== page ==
3 replies on “How to Save Medicare? Die Sooner”

  1. “Most Americans. . .believe that each person is entitled to, technically and scientifically, the best medical care that they can get.”

    I thought that was the best thing in the article. It points out a difference in medicine from almost everything else in our society. Everyone is entitled to the best medicine. I might not be entitled to a nice place to live, 3 meals a day, a car, the nicest computer, vacations, or anything else, but my medical care has to be the most amazing and cutting edge stuff. The absolute BEST medicine isn’t a luxury anymore.

    Of course, try telling someone with Cancer that there is a treatment, but it costs too much to give you and since you aren’t rich you’re just going to die while someone in the same situation who is wealthier will survive it. It’s weird because I had a conversation about this with my parents recently and we kinda came to the same conclusion. Unfortunately, medicine (like everything else) starts out as a luxury. When it’s heated seats in a car it’s easy to say that you can’t have that progress because it’s too expensive. Heck, even writing here makes me feel bad for saying that some people can’t have the latest medical progress.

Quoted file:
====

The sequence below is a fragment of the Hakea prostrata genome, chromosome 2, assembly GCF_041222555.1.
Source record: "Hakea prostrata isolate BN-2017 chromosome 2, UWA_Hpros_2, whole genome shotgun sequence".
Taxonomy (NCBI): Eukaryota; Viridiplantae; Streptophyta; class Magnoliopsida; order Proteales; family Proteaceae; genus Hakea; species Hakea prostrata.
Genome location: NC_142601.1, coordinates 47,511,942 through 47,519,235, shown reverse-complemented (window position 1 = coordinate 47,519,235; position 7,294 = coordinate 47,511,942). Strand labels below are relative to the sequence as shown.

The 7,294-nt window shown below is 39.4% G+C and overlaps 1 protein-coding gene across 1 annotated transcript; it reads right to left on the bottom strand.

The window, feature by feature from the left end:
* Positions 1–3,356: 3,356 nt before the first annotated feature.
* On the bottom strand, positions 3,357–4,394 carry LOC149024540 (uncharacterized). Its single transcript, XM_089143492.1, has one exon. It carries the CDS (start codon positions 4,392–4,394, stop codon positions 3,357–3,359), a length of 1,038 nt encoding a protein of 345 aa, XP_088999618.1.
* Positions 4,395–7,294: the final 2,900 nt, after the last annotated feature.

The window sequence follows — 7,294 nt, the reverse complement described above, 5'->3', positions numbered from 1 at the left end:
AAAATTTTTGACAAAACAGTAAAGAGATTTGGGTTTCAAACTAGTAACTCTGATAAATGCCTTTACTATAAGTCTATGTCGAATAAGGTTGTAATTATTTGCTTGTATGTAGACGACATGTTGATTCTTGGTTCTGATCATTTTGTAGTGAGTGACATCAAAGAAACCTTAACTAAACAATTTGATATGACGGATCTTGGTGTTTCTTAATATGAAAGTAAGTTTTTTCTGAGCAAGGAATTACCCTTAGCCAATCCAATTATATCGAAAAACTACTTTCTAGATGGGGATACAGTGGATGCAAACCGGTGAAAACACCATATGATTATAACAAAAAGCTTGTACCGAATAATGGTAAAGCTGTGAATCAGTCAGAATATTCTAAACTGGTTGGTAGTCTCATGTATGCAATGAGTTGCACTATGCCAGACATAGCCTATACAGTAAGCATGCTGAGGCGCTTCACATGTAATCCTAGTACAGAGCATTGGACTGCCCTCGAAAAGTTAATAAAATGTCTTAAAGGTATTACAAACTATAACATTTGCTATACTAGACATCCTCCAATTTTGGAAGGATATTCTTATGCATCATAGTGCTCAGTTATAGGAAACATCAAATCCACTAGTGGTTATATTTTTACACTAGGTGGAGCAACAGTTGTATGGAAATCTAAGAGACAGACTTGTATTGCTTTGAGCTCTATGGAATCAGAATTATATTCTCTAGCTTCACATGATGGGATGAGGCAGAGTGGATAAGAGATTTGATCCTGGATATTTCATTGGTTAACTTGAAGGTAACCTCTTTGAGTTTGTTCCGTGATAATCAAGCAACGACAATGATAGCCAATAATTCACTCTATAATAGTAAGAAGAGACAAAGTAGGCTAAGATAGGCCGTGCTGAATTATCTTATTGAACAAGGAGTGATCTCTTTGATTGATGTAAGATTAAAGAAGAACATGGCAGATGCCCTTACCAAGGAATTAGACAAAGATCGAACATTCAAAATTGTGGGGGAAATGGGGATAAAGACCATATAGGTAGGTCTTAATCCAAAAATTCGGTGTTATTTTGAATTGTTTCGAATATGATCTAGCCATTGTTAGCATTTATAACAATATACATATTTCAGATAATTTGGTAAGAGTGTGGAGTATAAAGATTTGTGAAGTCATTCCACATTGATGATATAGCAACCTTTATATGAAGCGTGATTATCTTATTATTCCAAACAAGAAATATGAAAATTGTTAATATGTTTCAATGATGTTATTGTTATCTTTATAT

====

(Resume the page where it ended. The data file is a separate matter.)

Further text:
2. I don’t think you understand the point of the article. They were making no comment on the availability of cutting-edge treatments. They were specifically pointing out that our society’s obsession with death means that we pour money into health care to prolong life for a few extra weeks or months or even a year without looking at the quality of the life we are preserving. Meanwhile, the patients are suffering from living longer in terrible pain rather then dying in peace, and society is suffering due to the massive expense.

    No one is saying that people on Medicare should not have access to life-saving medicine. They’re saying that people who are near death should be allowed to die.

  3. Well, the article said that “gatekeepers” could decide what treatments patients would receive – like HMOs. Obviously, the expensive treatments would be the ones most objected to. But yeah, your view is a ton nicer that the “gobble gobble, i like money!” view.

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